It was time to put on the gutters. We decided to go with professionally installed seamless gutters rather than going the DIY route for several reasons: 1. seamless gutters don't leak; 2. the price was very close between the parts for DIY and the cost of installed; 3. getting them installed meant we could work on other things while these guys got to stand around in the cold; and 4. most importantly to me, we could get black commercial grade 6" gutters from the professionals but couldn't get them for DIY.
They came late in the day and I was worried they wouldn't get done before dark. No need - these guys were quick!
|Extruding the gutter|
The house is 64 feet long (including the garage).
|Very long gutter - no seams.|
Once it was fully extruded they attached supports every foot.
Then they positioned the ladders and lifted the gutter into place.
This is where the black paid off - the gutter is invisible against the black trim board. Those things on top of the metal roof are snow guards. They keep snow from sliding off the roof in one big sheet. Instead it melts slowly and drips into the gutters - as opposed to ripping the gutters off in a rooftop avalanche.
|Gutter in place. Honest.|
You can see the downspout and then it disappears against the black porch support. Nice and unobtrusive.
We wanted to do a rain chain on one side so they cut a hole where the downspout would normally be. They pour water into the gutter to make sure it drains properly. Makes it messy when cutting the downspout holes though.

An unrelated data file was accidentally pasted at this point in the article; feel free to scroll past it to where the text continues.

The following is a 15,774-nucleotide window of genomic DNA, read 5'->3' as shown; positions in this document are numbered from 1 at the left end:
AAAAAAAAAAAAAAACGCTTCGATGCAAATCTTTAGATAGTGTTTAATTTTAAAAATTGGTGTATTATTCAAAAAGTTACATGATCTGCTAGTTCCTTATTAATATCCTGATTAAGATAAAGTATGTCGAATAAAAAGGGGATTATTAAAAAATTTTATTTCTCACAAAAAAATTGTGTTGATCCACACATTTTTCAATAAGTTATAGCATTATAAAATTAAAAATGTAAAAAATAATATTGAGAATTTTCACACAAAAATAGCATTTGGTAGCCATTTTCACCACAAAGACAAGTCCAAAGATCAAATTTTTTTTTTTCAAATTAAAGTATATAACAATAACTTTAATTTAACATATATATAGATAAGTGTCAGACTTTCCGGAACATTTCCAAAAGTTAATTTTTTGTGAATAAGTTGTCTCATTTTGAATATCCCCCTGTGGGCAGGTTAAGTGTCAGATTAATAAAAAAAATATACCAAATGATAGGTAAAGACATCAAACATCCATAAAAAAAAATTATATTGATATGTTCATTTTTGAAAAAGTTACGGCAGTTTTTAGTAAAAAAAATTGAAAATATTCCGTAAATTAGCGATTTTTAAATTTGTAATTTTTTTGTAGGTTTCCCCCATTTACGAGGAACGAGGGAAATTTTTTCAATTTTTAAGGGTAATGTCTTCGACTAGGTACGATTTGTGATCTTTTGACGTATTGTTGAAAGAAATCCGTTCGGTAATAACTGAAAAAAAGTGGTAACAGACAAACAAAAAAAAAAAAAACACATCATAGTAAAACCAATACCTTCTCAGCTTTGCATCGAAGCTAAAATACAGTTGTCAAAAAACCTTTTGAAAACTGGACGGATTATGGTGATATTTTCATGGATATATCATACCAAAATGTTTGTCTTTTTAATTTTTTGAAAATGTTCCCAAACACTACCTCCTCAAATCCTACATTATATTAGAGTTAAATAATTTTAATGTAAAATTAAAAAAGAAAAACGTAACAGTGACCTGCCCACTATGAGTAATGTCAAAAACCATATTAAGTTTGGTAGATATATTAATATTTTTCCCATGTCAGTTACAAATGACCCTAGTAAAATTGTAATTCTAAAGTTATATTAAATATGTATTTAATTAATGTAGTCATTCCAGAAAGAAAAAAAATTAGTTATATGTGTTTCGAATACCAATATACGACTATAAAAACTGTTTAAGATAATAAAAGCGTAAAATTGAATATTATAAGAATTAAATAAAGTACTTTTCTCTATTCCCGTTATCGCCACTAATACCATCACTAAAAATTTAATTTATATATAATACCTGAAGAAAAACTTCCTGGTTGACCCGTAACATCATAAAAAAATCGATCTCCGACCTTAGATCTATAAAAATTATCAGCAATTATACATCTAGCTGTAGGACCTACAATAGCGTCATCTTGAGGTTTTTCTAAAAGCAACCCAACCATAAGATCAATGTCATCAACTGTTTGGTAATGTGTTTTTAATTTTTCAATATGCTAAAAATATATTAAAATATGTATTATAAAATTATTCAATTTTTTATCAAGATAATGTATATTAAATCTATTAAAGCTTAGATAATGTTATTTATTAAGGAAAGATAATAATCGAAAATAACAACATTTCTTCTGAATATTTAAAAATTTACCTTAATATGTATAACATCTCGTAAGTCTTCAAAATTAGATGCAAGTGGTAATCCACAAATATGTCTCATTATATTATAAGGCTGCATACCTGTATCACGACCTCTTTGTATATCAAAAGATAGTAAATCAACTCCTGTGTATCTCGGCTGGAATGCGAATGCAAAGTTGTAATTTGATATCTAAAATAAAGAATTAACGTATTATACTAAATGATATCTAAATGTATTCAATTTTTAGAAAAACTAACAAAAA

|Hole in process. Water is flowing out.|
We had to dig ditches for the water drainage hose. It runs to daylight and then down the hill.
Fortunately all this was previously dug so we didn't hit any big rocks. This was one of the warmest days we've had this fall. Sunny, warm, and no wind. Perfect for getting in a late autumn project.
|Digging up the yard. Again.|
At some point we plan to plant grass but I'm so glad we waited to do so. At least it doesn't hurt so much when you rip up the yard.
What is supposed to happen with a rain chain is that water flows down it and splashes delightfully, creating a prism of water. Sounds wonderfully romantic, doesn't it?
What actually happened (it rained yesterday) is that leaves got caught in the gutter and redirected the water so very little actually flowed down the chain. We need a way to force water down the first few inches so that it catches the chain better. We're going to tackle that problem soon. In the meantime, the sun hitting the chain is pretty and I'm already planning what I'm going to hang from it. Terra cotta pots this summer and maybe metal pots or watering cans for winter. Hmmm, not sure.